   Organized crime would dispense street justice and social/economic aid (e.g.
       retribution) WHEN the American legal & political system FAILED to serve
      Additionally, organized crime offered men ILLEGAL pleasures: gambling,
     liquor (during Prohibition), prostitution, stolen goods, etc.
    These criminal organizations “protected” their enterprises from prosecution
     with “payoffs” (monetary contributions) to police officers, politicians, and

Urban Squalor
At the rate of nearly 1000 people per acre, cities were a dangerously crowded sea of

      Immigrants were pressed into tenement housing,
       which lacked adequate ventilation and sanitary
      Typical “Dumbbell” tenements were 4-6 stories in height and had four
       apartments per floor and shared TWO bathrooms per floor
      Each floor usually housed about 40 people

Garbage was TOSSED OUT the AIRSHAFTS or
onto the STREETS.
    By 1900, municipalities created regular
       waste collection routes.

      Unfortunately urban sewer systems carried
       human waste into the nation’s waterways!

Despite the problems of urbanization, Modern Technology contributed advancements
to the cities:

      Modern steel-frame construction (e.g. Brooklyn Bridge: 1883), electric
       street lamps and mass transit (e.g. street cars)
The Middle Class, to a large degree move to the SUBURBS of the city to ESCAPE the
crime, health risks, and the filthy foreigners! They were able to COMMUTE into the
cities via streetcars!

The Triangle Shirtwaist Company Fire (March 25, 1911)
This New York City tragedy is an example of the dangerous conditions found in the
urban American factories
    Jewish and Italian, women worked, sewing garments on the 9th floor
    Management had locked the fire escapes to keep women from taking breaks

      When a fire broke out, the women were unable to escape;
       there were no open fire escapes!
      Women JUMPED to their deaths in an effort to escape
       the agony of being burned to death

      Water from the fire hoses was unable to reach the 9th
       floor because of inadequate water pressure

      Some women who jumped onto firemen’s life-nets bounced
       out and onto the pavement; they died
      146 women DIED, burned or crushed from their leap off
       the 9th floor
Asian Immigration
America’s immigration policy specifically targeted Chinese and Japanese immigration:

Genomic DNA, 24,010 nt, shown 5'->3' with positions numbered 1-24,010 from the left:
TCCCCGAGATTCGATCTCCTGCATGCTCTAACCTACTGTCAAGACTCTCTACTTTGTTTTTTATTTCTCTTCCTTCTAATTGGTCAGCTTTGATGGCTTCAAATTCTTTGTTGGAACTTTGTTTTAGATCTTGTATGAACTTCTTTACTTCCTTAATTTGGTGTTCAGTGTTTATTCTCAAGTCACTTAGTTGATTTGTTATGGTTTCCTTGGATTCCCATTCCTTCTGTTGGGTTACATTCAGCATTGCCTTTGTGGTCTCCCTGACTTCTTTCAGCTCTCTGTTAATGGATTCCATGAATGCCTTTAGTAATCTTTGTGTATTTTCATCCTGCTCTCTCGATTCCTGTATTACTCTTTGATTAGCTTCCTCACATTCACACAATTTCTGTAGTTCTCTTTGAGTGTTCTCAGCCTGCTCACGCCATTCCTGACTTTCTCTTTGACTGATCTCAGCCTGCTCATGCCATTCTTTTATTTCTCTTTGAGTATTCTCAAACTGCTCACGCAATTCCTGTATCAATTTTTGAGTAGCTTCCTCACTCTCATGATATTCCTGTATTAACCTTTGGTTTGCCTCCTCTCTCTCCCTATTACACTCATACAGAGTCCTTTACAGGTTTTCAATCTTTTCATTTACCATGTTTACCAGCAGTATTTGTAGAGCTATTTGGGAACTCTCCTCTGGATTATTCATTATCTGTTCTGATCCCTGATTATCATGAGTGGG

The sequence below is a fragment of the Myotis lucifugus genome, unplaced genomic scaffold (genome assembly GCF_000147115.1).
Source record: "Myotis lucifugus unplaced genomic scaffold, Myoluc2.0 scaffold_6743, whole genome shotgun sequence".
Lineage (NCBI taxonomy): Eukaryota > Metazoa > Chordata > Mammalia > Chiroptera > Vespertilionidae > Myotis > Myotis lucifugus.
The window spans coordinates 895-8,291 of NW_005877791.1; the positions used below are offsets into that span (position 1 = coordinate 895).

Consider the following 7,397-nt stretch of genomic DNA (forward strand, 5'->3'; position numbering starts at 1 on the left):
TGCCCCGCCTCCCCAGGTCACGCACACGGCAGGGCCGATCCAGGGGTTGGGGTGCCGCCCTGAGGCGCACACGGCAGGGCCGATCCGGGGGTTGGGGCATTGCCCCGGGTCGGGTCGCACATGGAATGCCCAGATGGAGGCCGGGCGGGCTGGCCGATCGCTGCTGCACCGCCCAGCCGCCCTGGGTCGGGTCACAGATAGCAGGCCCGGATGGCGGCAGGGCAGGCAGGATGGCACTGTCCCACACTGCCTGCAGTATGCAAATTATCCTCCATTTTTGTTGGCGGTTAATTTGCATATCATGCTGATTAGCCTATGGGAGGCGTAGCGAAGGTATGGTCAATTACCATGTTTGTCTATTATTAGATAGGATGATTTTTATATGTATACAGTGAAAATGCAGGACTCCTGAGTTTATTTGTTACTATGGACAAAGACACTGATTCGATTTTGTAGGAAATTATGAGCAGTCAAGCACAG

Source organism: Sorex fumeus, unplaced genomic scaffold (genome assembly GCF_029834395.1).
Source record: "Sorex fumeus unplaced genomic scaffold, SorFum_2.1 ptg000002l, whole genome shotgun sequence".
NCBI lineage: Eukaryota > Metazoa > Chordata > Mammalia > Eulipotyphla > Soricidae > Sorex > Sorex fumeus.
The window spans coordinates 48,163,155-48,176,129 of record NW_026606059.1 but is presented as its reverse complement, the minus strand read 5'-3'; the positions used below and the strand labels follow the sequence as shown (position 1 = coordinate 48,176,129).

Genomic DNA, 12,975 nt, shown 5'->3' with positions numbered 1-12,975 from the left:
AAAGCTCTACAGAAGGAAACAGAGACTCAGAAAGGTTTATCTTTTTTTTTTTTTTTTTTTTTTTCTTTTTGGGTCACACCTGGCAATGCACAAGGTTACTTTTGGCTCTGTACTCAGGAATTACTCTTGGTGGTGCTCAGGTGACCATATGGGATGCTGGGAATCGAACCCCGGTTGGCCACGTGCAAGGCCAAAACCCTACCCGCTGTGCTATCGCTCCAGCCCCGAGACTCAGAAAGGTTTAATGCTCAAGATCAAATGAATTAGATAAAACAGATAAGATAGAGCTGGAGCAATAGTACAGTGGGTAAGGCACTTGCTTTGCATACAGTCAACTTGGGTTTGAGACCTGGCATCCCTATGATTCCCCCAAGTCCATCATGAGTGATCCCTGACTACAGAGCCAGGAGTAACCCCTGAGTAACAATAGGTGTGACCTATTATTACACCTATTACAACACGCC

It sought to severely limit it!
Like the New European Immigrants, Asians also suffered from lack of farming
opportunities and industrialization’s reduced need for trades and crafts in their
      Asians believed their stay in America would be TEMPORARY

However, Asians were distinct from Eastern and Southern European immigrants;
those “backward” Europeans may have been inferior but at least they were

   Asians were NOT eligible for citizenship, and they were denied citizenship by
   the federal government until the 1940s & 50s

The Chinese Exclusion Act (1882)
The lure of railroad construction (Central Pacific) and mining had lured 75,000
Chinese immigrants by 1880.

Unfortunately the Chinese, or “coolies,” as racists like Denis Kearny of the
Workingman’s Party called them, had a reputation of being thrifty, hard working,
and TOO willing to accepted low wages (their presence depressed wages). This
earned the animosity of whites.

      The law, passed over President Chester Arthur’s veto, cut off immigration
       from China for 10 years, and was hugely POULAR with Americans.
      If a Chinese man left the U.S. he was forbidden from returning

After 1892, immigration was allowed sporadically until 1902, when it was cut off
      The ban on Chinese immigration was finally lifted in 1943

The Gentleman’s Agreement (1907)
This deal was the result of an informal negotiation between the Theodore Roosevelt
Administration and the Japanese Empire.
    Japanese nationals had been to emigrate to the U.S. because their labor was
       used in West Coast agriculture.

Eventually, Xenophobia (Hatred of foreigners) fueled the public’s push to
RESTRICT Japanese immigration, despite the fact that the Japanese population in
California only amounted to 1%!

    In San Francisco, Japanese children were barred from white schools

The Deal:

Japanese labor remained permissible in the territory of Hawaii because their
LABOR was required by American agriculture interests, re: Dole Fruit Company

      Japan would NOT issue anymore passports to Japanese nationals wishing to
       work in America
      America WILL ALLOW Japanese nationals already in America are to stay,
       and wives, children, and parents MAY reunite with family in America